January 12th, the worst earthquake in 200 years - 7.0 in magnitude - struck less than ten miles from the Caribbean city of Port-au-Prince, Haiti. The initial quake was later followed by twelve aftershocks greater than magnitude 5.0. Structures of all kinds were damaged or collapsed, from shantytown homes to national landmarks. It is still very early in the recovery effort, but millions are likely displaced, and thousands are feared dead as rescue teams from all over the world are now descending on Haiti to help where they are able. A Haitian woman is covered in rubble on January 12, 2010 in Port-au-Prince after a huge earthquake rocked the impoverished Caribbean nation of Haiti, toppling buildings and causing widespread damage and panic, officials and AFP witnesses said. A tsunami alert was immediately issued for the Caribbean region after the earthquake struck at 2153 GMT.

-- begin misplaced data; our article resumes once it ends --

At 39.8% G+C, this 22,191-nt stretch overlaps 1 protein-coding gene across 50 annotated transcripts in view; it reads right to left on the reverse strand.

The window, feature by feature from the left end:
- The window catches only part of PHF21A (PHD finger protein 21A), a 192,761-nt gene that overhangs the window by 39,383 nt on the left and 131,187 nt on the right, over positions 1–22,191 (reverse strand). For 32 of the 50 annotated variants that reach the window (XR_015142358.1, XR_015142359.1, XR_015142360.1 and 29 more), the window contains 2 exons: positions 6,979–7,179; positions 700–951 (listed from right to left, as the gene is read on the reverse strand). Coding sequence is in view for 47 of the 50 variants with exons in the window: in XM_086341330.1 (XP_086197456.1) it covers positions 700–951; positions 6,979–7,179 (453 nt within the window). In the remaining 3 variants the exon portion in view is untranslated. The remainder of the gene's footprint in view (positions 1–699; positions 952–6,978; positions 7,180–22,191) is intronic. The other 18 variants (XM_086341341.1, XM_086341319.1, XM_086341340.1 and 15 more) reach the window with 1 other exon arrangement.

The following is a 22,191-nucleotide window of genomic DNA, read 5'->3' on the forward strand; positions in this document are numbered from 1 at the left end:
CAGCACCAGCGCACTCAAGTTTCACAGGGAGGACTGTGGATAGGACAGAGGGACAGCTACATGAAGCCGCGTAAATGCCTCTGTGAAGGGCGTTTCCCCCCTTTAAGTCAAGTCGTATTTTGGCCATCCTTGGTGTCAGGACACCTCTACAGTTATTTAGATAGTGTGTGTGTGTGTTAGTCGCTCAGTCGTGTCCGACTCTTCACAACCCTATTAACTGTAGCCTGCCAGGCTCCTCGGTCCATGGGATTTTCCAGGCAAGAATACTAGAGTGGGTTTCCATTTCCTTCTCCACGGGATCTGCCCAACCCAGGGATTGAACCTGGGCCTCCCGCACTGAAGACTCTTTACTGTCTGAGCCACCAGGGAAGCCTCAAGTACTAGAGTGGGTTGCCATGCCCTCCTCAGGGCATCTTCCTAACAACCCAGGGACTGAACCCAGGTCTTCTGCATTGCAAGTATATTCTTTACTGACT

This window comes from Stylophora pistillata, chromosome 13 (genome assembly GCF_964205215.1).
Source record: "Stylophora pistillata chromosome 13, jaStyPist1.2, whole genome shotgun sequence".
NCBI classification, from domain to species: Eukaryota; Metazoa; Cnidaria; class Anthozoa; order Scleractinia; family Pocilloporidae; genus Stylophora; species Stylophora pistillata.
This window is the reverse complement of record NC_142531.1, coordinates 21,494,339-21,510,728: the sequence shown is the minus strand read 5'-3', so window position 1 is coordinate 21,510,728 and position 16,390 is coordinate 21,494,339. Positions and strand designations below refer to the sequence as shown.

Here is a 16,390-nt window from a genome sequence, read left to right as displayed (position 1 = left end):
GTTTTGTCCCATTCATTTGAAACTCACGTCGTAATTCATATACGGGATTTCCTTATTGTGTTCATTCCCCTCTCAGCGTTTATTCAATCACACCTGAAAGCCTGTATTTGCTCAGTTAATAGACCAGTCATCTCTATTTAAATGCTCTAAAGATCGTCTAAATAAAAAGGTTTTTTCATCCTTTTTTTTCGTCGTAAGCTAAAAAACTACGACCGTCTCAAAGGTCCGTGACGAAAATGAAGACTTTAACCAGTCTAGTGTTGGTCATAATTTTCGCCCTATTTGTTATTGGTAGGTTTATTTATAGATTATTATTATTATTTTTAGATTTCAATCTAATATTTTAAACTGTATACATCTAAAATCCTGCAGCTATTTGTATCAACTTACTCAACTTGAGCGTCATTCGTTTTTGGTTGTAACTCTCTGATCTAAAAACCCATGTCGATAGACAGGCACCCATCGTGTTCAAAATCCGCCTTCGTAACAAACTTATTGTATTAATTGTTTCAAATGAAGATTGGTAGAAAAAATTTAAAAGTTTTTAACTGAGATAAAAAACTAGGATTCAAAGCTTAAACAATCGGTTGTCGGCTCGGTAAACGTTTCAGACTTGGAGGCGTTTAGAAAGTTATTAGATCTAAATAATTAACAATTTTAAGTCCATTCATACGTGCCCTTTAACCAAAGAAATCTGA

6.Buildings are seen damaged in the neighborhood of Petionville, Port-Au-Prince shortly after an earthquake hit Haiti, January 12, 2010. The 7.0 magnitude quake rocked Haiti, killing possibly thousands of people as it toppled the presidential palace and hillside shanties alike and leaving the poor Caribbean nation appealing for international help.
30.Elie Isaac, left, and Caleb Roseme, both of Norwich, Connecticut, pray for the people of the Caribbean Islands, at the First Haitian Baptist Church of Norwich, Tuesday, Jan. 12, 2010. Both men have family and friends in Haiti, one of the countries hit by the largest earthquake to ever hit the Caribbean Islands.
33.Venezuelan rescuers load medical equipment onto a plane heading to Port-au-Prince, Haiti, on January 13, 2010 at the Simon Bolivar international airport in Caracas, following a huge quake which rocked the impoverished Caribbean nation, toppling buildings and leaving hundreds of people missing and feared dead.
45.People look at what remains of a six-story communications building on January 13, 2010 in Port-au-Prince, Haiti.